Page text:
I'm really glad a few people were inspired to look at their days a little differently during the challenge. I know it certainly stretched me and I learned a lot. Here are some things I thought about throughout the month: (more…)

#InspireJuly

Welcome to my very first creativity challenge!

The Mission:

To stretch our creative muscles a little bit each day in July. To open our imaginations and share our stories.

The Rules:

1. Use the words above as prompts to create a story: either a visual image or a small Tweetable piece of text each day.

2. Post the story you create to Twitter or Instagram using the hashtag #InspireJuly, along with the word that inspired it.

3. Interpret the prompts any way you want, literally or off-the-wall figuratively.

4. Use any media you want. Try to stretch a little bit and think about the different stories you can tell with each word. Will you sketch or paint a picture? Make a collage? Take a photo? Use found objects to make a sculpture? Take a video? Use found text? Transcribe overheard conversations? Create a map? Of course, if you want to use all photographs that's fine too!

5. Do as many or as few as you want, in any order you want. I don't want to stress anyone out, so make this challenge whatever you need it to be to have fun.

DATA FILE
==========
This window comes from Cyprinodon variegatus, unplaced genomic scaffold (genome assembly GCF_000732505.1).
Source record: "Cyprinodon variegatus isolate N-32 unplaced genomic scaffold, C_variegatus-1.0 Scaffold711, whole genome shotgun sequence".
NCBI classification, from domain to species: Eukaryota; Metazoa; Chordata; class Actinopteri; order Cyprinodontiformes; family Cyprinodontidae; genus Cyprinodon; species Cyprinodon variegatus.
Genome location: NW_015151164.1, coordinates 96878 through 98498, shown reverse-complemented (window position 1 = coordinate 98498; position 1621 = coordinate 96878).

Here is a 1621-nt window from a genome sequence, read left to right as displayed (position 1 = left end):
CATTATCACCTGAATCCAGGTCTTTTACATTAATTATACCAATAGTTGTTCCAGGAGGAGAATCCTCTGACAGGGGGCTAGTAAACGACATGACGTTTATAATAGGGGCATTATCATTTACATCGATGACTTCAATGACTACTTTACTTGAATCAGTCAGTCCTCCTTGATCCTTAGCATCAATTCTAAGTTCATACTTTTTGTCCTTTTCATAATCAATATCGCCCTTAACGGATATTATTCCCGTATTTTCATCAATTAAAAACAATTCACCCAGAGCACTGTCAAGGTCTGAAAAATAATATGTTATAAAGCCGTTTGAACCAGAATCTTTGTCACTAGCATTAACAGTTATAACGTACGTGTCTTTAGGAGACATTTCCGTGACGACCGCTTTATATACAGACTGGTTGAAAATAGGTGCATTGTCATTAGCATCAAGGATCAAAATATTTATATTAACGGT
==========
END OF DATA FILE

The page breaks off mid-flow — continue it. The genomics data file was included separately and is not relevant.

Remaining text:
6. Share with your friends! The more people we have playing along, the more fun it will be.

The challenge starts tomorrow and will go to the end of July. I hope you'll join in on the creative adventures!

Last month I challenged myself to draw 30 sketches of Edmonton (my home city) in 30 days, and I invited people to join me in the challenge. The goals were to create new perspectives of the city and to create a consistent creative practice while breaking down creative barriers. It was hard! Though I didn't make it to 30 and there were some days when the last thing I wanted to do was sketch, I learned a lot. I've decided to share some of the photos and a bit of my creative journey throughout the month. You can see all my sketches and those that other people sent in on the project blog at sketchesofyeg.tumblr.com.

The first sketches I did felt liberating and exciting. The idea came out of a desire to be creative every day, and to encourage others to be creative, and at first I felt like this project was really going to help. I was bringing my sketchbook everywhere, finding inspiration in unlikely places, and even pushing myself to draw while I was with people.

Playground     

And then something happened. I started to judge my sketches more harshly. I started to feel embarrassed when the sketches I was posting weren’t perfectly accurate and polished and I was frustrated that they didn’t look the way I thought they should. Soon I saw my daily drawing as a chore, rather than a fun way to inject creativity in my day.

What went wrong? (more…)